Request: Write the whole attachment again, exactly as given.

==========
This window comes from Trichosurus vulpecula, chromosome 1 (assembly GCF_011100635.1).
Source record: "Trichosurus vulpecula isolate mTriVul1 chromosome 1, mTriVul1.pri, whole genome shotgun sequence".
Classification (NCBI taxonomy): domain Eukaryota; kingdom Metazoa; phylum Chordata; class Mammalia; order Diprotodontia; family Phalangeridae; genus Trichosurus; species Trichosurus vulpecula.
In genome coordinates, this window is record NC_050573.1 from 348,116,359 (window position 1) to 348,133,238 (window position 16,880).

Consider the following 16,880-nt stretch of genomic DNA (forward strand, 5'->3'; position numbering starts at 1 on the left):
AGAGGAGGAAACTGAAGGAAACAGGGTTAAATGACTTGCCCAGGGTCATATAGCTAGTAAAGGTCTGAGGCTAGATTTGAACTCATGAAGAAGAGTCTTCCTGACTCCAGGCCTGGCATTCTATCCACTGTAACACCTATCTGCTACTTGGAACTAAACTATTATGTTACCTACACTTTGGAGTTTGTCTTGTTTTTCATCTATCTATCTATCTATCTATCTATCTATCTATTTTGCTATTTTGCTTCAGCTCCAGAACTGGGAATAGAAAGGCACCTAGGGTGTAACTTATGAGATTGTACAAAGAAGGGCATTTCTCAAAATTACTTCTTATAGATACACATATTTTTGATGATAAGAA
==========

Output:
This window comes from Trichosurus vulpecula, chromosome 1 (assembly GCF_011100635.1).
Source record: "Trichosurus vulpecula isolate mTriVul1 chromosome 1, mTriVul1.pri, whole genome shotgun sequence".
Classification (NCBI taxonomy): domain Eukaryota; kingdom Metazoa; phylum Chordata; class Mammalia; order Diprotodontia; family Phalangeridae; genus Trichosurus; species Trichosurus vulpecula.
In genome coordinates, this window is record NC_050573.1 from 348,116,359 (window position 1) to 348,133,238 (window position 16,880).

Consider the following 16,880-nt stretch of genomic DNA (forward strand, 5'->3'; position numbering starts at 1 on the left):
AGAGGAGGAAACTGAAGGAAACAGGGTTAAATGACTTGCCCAGGGTCATATAGCTAGTAAAGGTCTGAGGCTAGATTTGAACTCATGAAGAAGAGTCTTCCTGACTCCAGGCCTGGCATTCTATCCACTGTAACACCTATCTGCTACTTGGAACTAAACTATTATGTTACCTACACTTTGGAGTTTGTCTTGTTTTTCATCTATCTATCTATCTATCTATCTATCTATCTATTTTGCTATTTTGCTTCAGCTCCAGAACTGGGAATAGAAAGGCACCTAGGGTGTAACTTATGAGATTGTACAAAGAAGGGCATTTCTCAAAATTACTTCTTATAGATACACATATTTTTGATGATAAGAA